As Unite and GMB members ready themselves for a rally on Saturday (October 23) to save Appledore shipyard in Devon, a damning new investigation reveals what’s at stake if Babcock International decides to shut the site.
The exposé from Boatman Capital Research slammed Babcock, which operates the Appledore shipyard and employs 226 people there, for “systematically” misleading investors by “burying bad news about its performance”.
Fears have been sparked that the 163-year-old Appledore shipyard, among the oldest in the UK, is under threat after failing to secure new orders. The contract for building four offshore patrol vessels for the Irish Naval Service was recently finished; many workers are now being temporarily redeployed to Devonport Dockyard in Plymouth, which involves a four-hour commute as they wait for new work.
But the waiting game has begun to alarm workers and their representative unions, who fear an imminent closure which would devastate local communities. The situation at Appledore has been further exacerbated by the recent loss of a contract to Italian yard Fincantieri.
“As a local resident, I know the effect on local businesses this will have and I fear the decline of the area,” said Unite regional officer Heathcliffe Pettifer. “Considering that the wages at foreign yards can be more than double what Appledore workers are paid, and the cost of some of the recent ships they have built at Appledore were around the £50 million mark, compared to similar ships by competitors at around £125 million a ship, how can this site not be viable?”
Union research has revealed that if the Appledore shipyard were to close and jobs were to be lost, nearly half a million pounds would be lost each year in income tax, with £380,000 lost each year in National Insurance, and £300,000 lost in council tax. Meanwhile the benefits bill would skyrocket by £800,000.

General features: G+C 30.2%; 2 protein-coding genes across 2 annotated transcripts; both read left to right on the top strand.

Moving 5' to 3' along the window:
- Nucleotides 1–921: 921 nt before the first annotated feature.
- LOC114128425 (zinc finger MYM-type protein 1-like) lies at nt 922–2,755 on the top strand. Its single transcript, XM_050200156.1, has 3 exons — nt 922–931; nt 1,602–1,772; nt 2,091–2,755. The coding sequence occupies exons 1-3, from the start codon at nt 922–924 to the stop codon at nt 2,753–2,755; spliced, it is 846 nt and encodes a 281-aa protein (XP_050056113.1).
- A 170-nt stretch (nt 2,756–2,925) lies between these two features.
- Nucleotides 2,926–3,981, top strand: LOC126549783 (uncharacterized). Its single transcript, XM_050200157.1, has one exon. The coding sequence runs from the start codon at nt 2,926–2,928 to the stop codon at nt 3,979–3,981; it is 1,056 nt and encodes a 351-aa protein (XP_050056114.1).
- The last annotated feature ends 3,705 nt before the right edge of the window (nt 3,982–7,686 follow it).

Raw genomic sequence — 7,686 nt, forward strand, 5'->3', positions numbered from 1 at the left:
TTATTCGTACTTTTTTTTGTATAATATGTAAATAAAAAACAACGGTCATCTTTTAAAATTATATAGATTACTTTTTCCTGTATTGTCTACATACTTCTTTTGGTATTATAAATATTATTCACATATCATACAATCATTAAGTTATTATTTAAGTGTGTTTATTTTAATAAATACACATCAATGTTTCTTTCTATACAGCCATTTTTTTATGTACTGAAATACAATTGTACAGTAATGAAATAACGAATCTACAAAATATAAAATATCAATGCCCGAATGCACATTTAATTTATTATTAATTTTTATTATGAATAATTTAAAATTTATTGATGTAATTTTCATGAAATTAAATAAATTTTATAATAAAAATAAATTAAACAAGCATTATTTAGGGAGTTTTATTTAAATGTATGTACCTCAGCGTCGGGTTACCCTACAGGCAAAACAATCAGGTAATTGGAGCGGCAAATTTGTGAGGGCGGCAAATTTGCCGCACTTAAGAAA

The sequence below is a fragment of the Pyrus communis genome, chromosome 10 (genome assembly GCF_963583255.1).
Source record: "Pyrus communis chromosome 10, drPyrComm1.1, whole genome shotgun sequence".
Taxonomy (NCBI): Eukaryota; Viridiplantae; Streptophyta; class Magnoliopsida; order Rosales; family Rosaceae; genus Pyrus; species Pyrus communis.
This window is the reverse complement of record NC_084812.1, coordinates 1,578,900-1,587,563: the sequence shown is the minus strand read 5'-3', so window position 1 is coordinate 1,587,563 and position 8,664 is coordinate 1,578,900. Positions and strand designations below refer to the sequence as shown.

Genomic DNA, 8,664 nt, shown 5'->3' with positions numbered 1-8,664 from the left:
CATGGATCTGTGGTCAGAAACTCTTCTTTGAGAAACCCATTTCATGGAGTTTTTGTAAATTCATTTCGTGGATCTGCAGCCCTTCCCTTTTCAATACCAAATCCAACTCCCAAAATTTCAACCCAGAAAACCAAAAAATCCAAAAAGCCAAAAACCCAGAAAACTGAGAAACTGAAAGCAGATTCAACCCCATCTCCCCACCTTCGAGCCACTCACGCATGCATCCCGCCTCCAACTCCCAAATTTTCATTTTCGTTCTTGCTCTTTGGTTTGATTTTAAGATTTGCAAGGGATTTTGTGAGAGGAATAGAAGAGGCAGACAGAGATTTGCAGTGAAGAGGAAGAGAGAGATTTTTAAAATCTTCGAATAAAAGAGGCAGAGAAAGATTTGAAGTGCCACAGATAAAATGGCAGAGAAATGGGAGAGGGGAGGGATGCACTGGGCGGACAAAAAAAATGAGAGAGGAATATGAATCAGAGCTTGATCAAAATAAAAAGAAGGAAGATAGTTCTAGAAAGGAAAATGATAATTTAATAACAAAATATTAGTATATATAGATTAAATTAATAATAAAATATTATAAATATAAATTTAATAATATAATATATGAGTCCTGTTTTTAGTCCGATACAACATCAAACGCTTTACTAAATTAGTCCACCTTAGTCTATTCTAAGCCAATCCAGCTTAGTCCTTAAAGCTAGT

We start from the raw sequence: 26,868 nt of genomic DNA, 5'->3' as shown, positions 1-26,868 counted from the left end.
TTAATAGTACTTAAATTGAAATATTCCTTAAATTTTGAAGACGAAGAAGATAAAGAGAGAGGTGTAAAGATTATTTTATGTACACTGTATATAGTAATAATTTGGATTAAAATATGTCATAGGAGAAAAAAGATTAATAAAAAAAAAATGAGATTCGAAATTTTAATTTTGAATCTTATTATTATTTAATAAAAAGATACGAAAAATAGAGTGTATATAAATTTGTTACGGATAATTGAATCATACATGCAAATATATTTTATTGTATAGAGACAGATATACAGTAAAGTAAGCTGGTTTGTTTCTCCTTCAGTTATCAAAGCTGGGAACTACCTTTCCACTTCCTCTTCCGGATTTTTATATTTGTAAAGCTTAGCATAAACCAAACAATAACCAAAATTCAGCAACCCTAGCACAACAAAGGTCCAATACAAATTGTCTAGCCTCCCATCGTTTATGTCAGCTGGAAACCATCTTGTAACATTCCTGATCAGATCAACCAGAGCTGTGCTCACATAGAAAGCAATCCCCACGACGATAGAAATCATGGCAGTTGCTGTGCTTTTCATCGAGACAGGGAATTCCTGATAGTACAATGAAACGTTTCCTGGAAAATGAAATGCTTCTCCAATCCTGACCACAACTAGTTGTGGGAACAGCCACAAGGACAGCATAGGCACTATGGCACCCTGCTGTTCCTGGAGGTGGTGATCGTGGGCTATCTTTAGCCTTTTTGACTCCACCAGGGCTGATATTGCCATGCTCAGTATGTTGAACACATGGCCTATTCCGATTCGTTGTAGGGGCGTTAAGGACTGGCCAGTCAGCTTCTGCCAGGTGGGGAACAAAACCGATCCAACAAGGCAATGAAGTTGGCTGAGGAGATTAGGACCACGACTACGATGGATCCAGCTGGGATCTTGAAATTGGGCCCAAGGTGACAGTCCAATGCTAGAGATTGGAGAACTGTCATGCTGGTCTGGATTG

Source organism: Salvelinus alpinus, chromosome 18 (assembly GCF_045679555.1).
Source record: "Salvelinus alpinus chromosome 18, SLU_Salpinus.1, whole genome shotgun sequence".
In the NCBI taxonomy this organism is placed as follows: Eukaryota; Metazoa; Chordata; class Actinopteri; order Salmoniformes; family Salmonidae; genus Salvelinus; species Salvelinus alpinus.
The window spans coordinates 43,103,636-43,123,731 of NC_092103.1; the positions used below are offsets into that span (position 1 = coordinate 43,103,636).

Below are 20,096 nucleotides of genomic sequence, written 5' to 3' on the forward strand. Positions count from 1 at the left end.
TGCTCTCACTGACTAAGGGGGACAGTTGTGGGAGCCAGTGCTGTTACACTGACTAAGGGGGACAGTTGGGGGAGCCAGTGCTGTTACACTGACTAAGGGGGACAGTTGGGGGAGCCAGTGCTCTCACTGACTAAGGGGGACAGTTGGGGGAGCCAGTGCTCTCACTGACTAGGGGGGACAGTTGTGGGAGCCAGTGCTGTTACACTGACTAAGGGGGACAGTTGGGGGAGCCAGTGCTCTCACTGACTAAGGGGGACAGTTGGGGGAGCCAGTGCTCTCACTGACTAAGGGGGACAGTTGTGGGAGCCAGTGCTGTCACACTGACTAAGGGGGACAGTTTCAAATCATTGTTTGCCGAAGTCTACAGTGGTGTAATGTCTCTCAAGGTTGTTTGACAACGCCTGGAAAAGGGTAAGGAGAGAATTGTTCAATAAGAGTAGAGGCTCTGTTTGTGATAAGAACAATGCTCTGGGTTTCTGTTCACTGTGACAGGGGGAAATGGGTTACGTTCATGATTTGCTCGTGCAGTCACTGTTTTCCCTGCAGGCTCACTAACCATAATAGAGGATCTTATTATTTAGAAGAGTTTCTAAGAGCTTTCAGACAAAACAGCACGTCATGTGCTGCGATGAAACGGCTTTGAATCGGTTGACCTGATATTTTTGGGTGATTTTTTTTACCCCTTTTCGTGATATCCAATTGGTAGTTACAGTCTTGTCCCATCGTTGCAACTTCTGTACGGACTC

Boatman Capital reported that beyond the cost to communities, closure of the Appledore shipyard would threaten Babcock’s bottom line as well.
The investigation estimated that Babcock will have to buy out the remaining six-year lease on the facility, which would cost about £700,000 each year. Babcock would moreover be slammed with penalties for dumping its lease, in addition to redundancy and pension contributions for the workforce. The total price tag for closing Appledore could run up to £20m, according to Boatman Capital research, which amounts to the 5 per cent of the Babcock’s profits.
Most significantly, the researchers noted, “closing Appledore would also sink Babcock’s ambition to win some future construction work including the Type 31e frigate” as well as “further sour relations with the government.”
Boatman Capital went on to sharply criticise Babcock’s management, suggesting the firm has been poorly run.
Pettifor responded to the investigation by saying “serious questions need to be asked of the top management of Babcock International, following a damning report by The Boatman Capital Research highlighting the toxic relationship between the company and the Ministry of Defence (MoD).
“Our members’ jobs should not be sacrificed because of the apparent incompetence of senior executives at Babcock International,” he added.
Pettifer went on to say that Unite is expecting “an excellent turnout on Saturday as people strongly protest at the threat to close this historic shipyard with the possible loss of 200 skilled manufacturing jobs”.
A petition to save Appledore shipyard has already as of writing garnered more than 7,000 signatures. It is planned to present the petition to defence secretary Gavin Williamson, and Torridge and West Devon MP Geoffrey Cox early in November.
The news comes against a backdrop of the government continuing to refuse to commit to building Royal Navy ships in the UK.
“Ministers have it in their power to award naval shipbuilding orders to Appledore – and they should listen to and act on the concerns of the West Country,” Pettifor warned. “We need to have a grown up conversation about Appledore’s future.”